Benjamin Anastas might be literature’s most successful failure. From his first novel, An Underachiever’s Diary, to his recent memoir about going professionally, romantically and economically bust, he’s morphed from the Patron Saint of Slackers into the God of Misfortune himself. We visited Anastas on the flip side of the American dream so that he could shed some light on the darkness.
conduit: I love the moment in your memoir where your agent delivers the news that he’s sold your novel, but he won’t tell you for how much, as if the low figure is the ultimate tragedy. While, of course, we want to be paid for our work, there’s almost no mention on his part whether the book is good. It’s as if the work isn’t worthwhile in its own right.
benjamin anastas: I think it’s a mistake for writers to live in New York City because it’s too close to the industry. I wanted to come to New York when I got out of grad school in Iowa because I felt like I needed my horizons widened, I needed to live in a bigger place, I needed to live in a real city. I wanted to go to a place where I felt like I was seeing the world. New York can still make you feel like that, but too often it feels like a village where all anybody cares about is what they’re buying and what they can acquire and how much success they have. You’re constantly aware of how much other writers are being paid for their books and how excited everyone in publishing is about what everyone else is writing. One of the things that was disheartening about the experience with my novel was turning it in and hearing I was a genius, and then when the publishers started coming back with no offers, being treated like I was a nobody. Opinion in the industry can turn very quickly.
conduit: In the memoir, you sometimes sound as if you also were unhappy with how your novel turned out. Do you think it was a failure or did you just see it that way because of its reception?
anastas: Every time I approach a book it’s a real experiment. You never know whether it’s going to work or not. There were a number of ways to make that novel work, I just didn’t find them when there was still time to salvage it. I struggled with that novel for over fours years. I mean, really, really struggled. It was just an incredibly hard book to write. Hard in large part because what it was about. I was trying to reconstruct my maternal grandfather’s life in Prague and in Austria. He was an Austrian Jew who was born in Prague and had entered psychoanalysis in his early twenties—my grandfather had what we’d call now some pretty severe psychiatric difficulties. He managed to emigrate to the United States in 1938, partly through the help of the writer May Sarton, who he’d met at an inn in Grundlsee where a Viennese socialite held a cultural salon every summer. Anyway, my grandfather came to the States, met my grandmother, and started a family. He worked as an acoustic engineer and then ended up killing himself in 1966. His suicide really hung over my whole childhood, and in trying to reconstruct his early life, I was trying to write about him and trying to figure out who he was without confronting the real crux of the matter, which is the suicide. On a certain level, I was trying to save him. And I just felt oppressed by him and I felt oppressed by the whole responsibility. What I learned is that I’m not suited to write historical fiction. I picked this project that was so massive—it was greater than I was—and I felt that way the entire time. I lost touch with a lot of my instincts as a writer. Instead of just writing it as an essay, which would have made more sense, I wrote it as a novel and I got wrapped up in being faithful to the time period and faithful to the narrative that was his life. My instincts as a writer were undermined by the idea of my grandfather looking over my shoulder every day. I had pictures of him all over my study.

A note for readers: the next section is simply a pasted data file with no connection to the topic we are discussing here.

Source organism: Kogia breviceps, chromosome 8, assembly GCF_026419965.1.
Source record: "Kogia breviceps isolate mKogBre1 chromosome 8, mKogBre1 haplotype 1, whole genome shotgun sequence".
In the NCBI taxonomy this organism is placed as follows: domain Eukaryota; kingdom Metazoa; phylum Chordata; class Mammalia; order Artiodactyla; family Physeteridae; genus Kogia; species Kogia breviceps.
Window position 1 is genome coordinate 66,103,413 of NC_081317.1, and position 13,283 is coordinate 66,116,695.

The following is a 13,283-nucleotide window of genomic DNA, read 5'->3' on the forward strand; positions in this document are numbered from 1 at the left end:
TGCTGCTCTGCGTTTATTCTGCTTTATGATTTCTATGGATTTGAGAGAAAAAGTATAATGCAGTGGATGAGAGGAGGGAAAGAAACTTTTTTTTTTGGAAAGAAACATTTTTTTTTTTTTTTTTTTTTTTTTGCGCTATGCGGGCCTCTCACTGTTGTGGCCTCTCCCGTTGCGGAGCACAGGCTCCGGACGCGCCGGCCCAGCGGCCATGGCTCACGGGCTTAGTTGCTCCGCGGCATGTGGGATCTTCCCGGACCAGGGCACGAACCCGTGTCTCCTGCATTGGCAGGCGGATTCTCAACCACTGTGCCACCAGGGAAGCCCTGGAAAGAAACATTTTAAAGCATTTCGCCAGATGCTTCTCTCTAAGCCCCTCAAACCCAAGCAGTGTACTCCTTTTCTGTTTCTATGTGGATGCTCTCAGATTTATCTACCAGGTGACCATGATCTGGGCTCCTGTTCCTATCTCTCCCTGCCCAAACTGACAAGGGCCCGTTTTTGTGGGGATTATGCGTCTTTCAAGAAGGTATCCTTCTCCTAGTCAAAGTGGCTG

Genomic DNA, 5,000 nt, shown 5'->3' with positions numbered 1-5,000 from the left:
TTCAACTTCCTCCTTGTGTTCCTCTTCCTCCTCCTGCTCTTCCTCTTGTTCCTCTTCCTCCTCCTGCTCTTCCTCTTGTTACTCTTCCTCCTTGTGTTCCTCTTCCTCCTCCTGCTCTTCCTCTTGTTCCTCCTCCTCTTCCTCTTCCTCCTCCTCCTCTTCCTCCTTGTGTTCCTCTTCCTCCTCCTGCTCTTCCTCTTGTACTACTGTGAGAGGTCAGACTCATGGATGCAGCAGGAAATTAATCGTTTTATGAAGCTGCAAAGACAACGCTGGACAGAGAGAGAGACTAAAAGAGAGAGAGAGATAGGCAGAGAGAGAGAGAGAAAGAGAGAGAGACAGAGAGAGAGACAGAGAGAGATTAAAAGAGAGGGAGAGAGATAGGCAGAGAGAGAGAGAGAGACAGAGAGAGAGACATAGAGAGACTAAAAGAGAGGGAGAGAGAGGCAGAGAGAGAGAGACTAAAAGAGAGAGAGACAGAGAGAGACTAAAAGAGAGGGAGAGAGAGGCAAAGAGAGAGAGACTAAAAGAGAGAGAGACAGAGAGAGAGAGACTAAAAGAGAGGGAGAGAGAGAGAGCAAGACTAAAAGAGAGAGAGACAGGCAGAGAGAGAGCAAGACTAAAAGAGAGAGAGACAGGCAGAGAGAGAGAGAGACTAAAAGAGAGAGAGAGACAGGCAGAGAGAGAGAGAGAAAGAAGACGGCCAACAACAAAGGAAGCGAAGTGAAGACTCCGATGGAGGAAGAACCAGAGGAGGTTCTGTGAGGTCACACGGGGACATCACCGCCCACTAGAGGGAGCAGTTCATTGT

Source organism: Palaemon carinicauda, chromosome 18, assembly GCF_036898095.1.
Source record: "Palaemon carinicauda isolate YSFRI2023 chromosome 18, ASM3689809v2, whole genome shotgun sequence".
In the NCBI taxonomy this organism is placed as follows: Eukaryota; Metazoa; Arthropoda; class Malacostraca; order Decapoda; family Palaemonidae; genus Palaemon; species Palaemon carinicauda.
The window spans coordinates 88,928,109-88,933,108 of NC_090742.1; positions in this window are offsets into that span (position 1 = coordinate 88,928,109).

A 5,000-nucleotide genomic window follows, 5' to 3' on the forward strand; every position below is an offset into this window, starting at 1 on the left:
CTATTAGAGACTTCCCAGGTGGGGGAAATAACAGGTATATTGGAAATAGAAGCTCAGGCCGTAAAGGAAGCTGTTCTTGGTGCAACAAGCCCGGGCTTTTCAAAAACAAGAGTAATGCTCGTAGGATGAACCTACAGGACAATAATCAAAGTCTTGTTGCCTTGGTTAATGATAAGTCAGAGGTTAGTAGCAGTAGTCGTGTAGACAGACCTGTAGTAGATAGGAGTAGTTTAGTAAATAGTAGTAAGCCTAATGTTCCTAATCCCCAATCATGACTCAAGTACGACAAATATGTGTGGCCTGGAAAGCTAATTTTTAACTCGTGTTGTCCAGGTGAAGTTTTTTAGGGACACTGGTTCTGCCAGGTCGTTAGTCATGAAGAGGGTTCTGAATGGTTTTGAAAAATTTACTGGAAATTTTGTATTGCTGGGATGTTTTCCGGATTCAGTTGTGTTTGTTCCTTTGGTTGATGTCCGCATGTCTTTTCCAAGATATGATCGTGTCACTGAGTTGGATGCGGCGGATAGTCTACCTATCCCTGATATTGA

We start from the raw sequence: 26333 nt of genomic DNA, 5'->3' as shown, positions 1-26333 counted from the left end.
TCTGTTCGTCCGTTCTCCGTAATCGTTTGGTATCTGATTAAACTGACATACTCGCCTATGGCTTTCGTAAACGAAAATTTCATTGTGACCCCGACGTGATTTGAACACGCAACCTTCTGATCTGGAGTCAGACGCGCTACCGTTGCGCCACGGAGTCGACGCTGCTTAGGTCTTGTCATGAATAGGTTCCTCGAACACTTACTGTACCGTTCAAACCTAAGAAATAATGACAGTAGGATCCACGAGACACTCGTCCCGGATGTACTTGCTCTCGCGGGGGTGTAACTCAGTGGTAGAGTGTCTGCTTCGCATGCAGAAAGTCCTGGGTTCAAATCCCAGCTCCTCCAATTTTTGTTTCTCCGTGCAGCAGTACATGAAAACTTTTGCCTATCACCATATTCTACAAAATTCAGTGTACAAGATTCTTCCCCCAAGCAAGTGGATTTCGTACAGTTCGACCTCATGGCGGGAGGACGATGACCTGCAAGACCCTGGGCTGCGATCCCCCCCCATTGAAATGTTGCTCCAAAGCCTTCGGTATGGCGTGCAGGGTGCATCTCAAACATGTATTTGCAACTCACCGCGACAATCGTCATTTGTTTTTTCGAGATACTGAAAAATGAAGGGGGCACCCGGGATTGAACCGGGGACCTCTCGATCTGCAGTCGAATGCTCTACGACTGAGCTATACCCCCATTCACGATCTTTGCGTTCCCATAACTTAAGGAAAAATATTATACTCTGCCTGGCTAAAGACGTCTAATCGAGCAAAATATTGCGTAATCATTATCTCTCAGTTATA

conduit: Would you say that in writing a historical novel, you were setting a new standard of truth for yourself? Just as with each novel a writer tries to aim higher than the last one?
anastas: I was definitely aiming higher, that’s for sure. At the Feet of the Divine was a very ambitious book. I wanted it to read as if it were a German language novel from the prewar period that had been rediscovered and translated into English. Awkwardly, too. I read a lot of Germanlanguage literature from that time and I based the style that I used in the book on all of it. Robert Musil, Stefan Zweig, writers like that. It’s funny, in some ways it worked, because now the novel only exists in the German language [laughs]. In some ways, I accomplished what I set out to do too well. But you know, I think that as a novel, the thing has fundamental flaws. I say that not necessarily because of the reception in publishing. I’ve had time to reflect on it now and I think I made a lot of rookie mistakes.